Français : Christ en Croix d’Agnolo Allori, dit Bronzino, vers 1545, huile sur panneau, 145 x 115 cm, Musée des beaux-arts de Nice, France. Italiano: Cristo in croce di Agnolo Allori, detto Bronzino, circa 1545, olio su legno, 145 x 115 cm, Museo di belle-arti di Nizza, Francia. (Photo credit: Wikipedia)

English: Jesus Christ - detail from Deesis mos...

English: Jesus Christ – detail from Deesis mosaic, Hagia Sophia, Istanbul (Photo credit: Wikipedia)

The three days before Easter are called the Paschal Triduum of Death, Burial and Resurrection of the Lord http://www.youtube.com/watch?v=WcNFTNu1I4M.

This is a three day liturgical celebration. The liturgy held on the evening of Maundy Thursday initiates the Easter Triduum. This period includes Good Friday, Holy Saturday and ends Easter.

The Easter Vigil is the high point of the Triduum: “The night Jesus Christ broke the chains of death and rose triumphant from the grave.”  The church empties the Holy Water from the fonts on the days of the Sacred Paschal Triduum in preparation of the blessing of the water at the Easter Vigil. The Passion is read three times during Holy Week: Passion Sunday, Holy Thursday and Good Friday. The words of Jesus are always read by a priest.

The Holy Seapulchre Church, Jerusalem. Catholi...

The Holy Seapulchre Church, Jerusalem. Catholic Holy Mass on Maundy Thursday / Crkva Svetoga groba u Jeruzalemu. Katolička sveta misa na Veliki četvrtak. (Photo credit: Wikipedia)

English: Icon of Jesus Christ

English: Icon of Jesus Christ (Photo credit: Wikipedia)

On Holy Thursday (Maundy Thursday), the Pope performs a rare morning mass. “The Mass of the Chrism” is held in St. Peter’s Square when the oils are blessed and the Chrism is consecrated.  Chrism is a combination of balsam and oil and is used for annointing for occasions like confirmation and ordinations.

In the evening after sun-down, the Mass of the Lord’s Supper commemorates the institution of the Eucharist and the Last Supper of Jesus with the Apostles. This event includes a reading of Matthew’s account of the “Passion of Christ“; the narration of Jesus’ capture, suffering and death. It includes the representation of Jesus Christ washing the feet of his Disciples which was carried out by Pope Benedict at the Cathedral of St. John Lateran where he washed the feet of 12 priests http://www.youtube.com/watch?v=ngIUmGhwwqs.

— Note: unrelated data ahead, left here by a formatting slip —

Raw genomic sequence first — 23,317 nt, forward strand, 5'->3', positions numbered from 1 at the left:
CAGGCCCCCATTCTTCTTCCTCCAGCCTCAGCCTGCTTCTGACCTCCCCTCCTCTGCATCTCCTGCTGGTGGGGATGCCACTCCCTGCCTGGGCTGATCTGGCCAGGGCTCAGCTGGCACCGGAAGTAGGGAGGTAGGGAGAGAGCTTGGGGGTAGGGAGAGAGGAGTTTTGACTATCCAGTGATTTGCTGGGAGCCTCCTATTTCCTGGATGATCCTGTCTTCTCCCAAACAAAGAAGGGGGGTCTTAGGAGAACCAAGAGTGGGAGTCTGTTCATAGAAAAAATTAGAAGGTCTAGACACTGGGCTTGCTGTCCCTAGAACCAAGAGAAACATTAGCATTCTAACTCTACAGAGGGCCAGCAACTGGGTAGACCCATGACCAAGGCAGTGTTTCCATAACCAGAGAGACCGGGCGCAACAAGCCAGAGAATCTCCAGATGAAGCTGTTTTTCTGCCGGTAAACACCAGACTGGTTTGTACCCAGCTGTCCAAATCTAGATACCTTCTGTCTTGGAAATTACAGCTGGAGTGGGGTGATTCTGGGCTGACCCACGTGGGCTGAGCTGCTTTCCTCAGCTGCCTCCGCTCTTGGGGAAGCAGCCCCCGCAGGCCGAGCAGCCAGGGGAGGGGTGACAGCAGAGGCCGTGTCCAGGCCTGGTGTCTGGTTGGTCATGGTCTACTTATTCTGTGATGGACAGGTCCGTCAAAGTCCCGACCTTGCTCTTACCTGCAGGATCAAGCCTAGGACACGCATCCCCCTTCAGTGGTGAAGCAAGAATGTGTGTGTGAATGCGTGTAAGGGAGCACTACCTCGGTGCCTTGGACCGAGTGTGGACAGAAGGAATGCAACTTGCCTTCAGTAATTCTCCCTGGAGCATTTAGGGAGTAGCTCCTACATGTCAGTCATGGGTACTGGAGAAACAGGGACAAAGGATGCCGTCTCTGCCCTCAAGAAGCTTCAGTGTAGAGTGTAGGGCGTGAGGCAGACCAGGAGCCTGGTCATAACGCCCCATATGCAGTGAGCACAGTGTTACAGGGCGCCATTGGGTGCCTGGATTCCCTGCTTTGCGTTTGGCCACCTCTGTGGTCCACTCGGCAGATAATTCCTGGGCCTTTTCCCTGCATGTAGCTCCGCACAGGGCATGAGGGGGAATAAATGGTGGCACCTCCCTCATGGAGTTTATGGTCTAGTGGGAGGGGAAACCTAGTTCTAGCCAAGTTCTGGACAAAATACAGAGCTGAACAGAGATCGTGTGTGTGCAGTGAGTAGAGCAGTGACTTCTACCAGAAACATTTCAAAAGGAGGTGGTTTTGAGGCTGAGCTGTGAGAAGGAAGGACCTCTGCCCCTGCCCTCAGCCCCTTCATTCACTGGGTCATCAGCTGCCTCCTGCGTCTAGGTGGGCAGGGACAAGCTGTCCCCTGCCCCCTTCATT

Deposition of Christ, 1507, drawing from Roman...

Deposition of Christ, 1507, drawing from Roman sarcophagi. (Photo credit: Wikipedia)

On Good Friday, the day of Christ’s brutal crucufixion in AD 33, choirs sing St. John’s version of Christ’s crucifixion. Peter Paul Rubens’ “Ecce Homo” (Behold the Man) portrays Christ with his “Crown of Thorns” before his Crucifixion. After his crucifixion, he was covered with a shroud http://www.youtube.com/watch?v=2dVQnkKlphY&feature=relmfu.

English: Mosaic in baptistery of San Marco - &...

English: Mosaic in baptistery of San Marco – “Crucifixion of Jesus Christ” Русский: Мозаика баптистерия базилики Сан Марко – “Распятие Христово” (Photo credit: Wikipedia)

On this day in Catholic churches around the world, Christians glorify the cross in their individual parishes http://www.youtube.com/watch?v=ubkiKyjo9WU. The cross is venerated as a symbol of our faith by kneeling in front of the cross and kissing it. In this way, we honor the Lord’s Cross as an instrument of our salvation. The cross was the means of Jesus Christ’s execution and as a sign of victory over sin and death. The church does not celebrate the Liturgy of the Eucharist on Good Friday, rather the Church commemorates the Lord’s Passion.

Jesus helped by Simon of Cyrene, part of a ser...

Jesus helped by Simon of Cyrene, part of a series depicting the stations of the Cross. Chapel Nosso Senhor dos Passos, Santa Casa de Misericórdia of Porto Alegre, Brazil. Oil on canvas, XIXth century, unknown author. (Photo credit: Wikipedia)